Edinburgh Castle, perched on top of Castle Rock, dominates the city of Edinburgh . The castle is the second most visited landmark in Scotland.
Human inhabitation dates back to the 9th century BC although few of the castle’s structures, as it stands now, predate the Lang Siege of the 16th century.
Edinburgh Castle is one of the few castles which still have a military garrison, although only for ceremonial and administrative purposes.
Architecture and buildings
The oldest structure still standing is St Margaret’s Chapel, which dates back to the 12th century. It is not only the oldest building in the castle but also Edinburgh’s oldest building and a fine example of Norman architecture.
Right at the top of Royal Mile and in front of the castle, there’s the Esplanade. It’s the location where the Military Tattoo takes place each year.
>>more information on Edinburgh Festivals
The entrance to the castle is from a Gatehouse which is flanked by two statues: Robert the Bruce and William Wallace. Also at the entrance there’s the dry ditch and the Drawbridge.
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David’s Tower started to be constructed in 1386 and was enormous by the standards of the time. The tower was initially the main entrance to the castle but was expended to include more rooms. The collapse of the tower took place during the Long Siege.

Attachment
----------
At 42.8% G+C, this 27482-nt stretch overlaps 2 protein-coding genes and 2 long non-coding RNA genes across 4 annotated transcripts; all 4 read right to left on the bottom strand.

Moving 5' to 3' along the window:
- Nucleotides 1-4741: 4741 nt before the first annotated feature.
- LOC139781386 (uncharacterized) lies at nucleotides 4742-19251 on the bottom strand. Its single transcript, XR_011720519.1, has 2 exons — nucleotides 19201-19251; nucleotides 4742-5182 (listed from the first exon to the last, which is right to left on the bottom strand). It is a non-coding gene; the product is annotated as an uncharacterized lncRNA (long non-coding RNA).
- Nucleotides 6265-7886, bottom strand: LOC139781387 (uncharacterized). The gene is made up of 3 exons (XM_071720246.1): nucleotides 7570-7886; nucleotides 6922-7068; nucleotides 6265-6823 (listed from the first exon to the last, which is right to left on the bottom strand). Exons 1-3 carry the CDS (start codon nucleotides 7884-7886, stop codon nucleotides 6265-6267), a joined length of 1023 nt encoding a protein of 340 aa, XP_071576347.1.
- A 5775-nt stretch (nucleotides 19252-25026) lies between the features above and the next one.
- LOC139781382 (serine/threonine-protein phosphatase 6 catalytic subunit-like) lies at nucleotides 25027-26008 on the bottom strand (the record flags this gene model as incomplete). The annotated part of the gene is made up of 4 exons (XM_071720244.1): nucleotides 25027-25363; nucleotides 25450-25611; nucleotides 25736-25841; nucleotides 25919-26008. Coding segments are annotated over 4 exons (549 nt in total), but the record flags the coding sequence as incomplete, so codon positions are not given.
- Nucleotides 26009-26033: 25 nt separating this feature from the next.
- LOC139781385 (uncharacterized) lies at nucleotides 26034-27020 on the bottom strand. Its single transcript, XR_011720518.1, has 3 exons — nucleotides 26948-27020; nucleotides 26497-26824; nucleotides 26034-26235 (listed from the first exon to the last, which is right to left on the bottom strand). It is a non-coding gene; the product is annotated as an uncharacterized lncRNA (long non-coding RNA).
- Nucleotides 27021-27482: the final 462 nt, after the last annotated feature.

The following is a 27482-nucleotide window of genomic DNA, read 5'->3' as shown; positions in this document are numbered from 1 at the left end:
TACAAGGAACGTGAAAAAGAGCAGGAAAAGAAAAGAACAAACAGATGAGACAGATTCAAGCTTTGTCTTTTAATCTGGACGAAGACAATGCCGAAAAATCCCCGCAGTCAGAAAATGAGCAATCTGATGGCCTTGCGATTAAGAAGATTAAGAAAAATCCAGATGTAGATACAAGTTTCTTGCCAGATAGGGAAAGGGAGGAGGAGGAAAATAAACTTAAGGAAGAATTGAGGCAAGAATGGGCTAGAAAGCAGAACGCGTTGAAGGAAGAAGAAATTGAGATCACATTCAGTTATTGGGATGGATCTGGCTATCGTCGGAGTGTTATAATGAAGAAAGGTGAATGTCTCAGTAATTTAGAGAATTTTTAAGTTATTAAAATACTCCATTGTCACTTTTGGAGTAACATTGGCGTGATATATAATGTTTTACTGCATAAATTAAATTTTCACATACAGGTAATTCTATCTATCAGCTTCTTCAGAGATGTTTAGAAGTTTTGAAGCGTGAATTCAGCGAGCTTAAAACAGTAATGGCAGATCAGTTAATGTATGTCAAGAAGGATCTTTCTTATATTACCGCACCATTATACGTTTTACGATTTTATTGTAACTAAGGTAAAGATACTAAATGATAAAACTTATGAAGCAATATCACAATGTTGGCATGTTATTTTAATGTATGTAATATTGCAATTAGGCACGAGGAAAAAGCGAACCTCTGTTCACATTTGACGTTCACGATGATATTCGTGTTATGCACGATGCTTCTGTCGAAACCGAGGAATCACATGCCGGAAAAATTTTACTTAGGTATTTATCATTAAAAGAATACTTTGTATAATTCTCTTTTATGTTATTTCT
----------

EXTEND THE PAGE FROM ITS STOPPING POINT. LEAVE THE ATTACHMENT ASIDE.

Half Moon Battery has been constructed to replace the old tower. Several rooms from the old tower still exist under the current construction.
Crown Square sits at the top of the castle and is the citadel created in the 15th century.
Royal Palace also dates from the 15th century and represents the former royal apartments.
The Crown Room is located at the first floor of the Royal Palace. It contains the Honours of Scotland, which are the Scottish Crown Jewels and Regalia.
The Great Hall was built in 1513 and was used for meetings of the Parliament of Scotland.
Queen Anne Building used to house the kitchens back in the Middle Ages. In 1933 it was remodeled as the Naval and Military Museum.
Scottish National War Memorial was originally the site of the St. Mary’s Church in the Middle Ages. It was converted to armory and then transformed into the current war memorial.
National War Museum of Scotland was initially the site of the gunpowder magazine. The north storehouse now houses the museum.
Opening Hours and Tickets
During the summer — Apr 1 to Sept 30 – the castle can be visited between 9:30 AM and 6:00 PM, while during winter — Oct 1 to Marc 30 — it can be visited between 9:30 AM and 5:00 PM.
The tickets cost Â£12.00 for an adult (age 16 to 59) and Â£6.00 for a child (age 5 to 15).
If you bought the Explorer Pass you can get discounts when visiting the castle.
>> For visiting other attractions in Edinburgh, check out the Edinburgh Pass.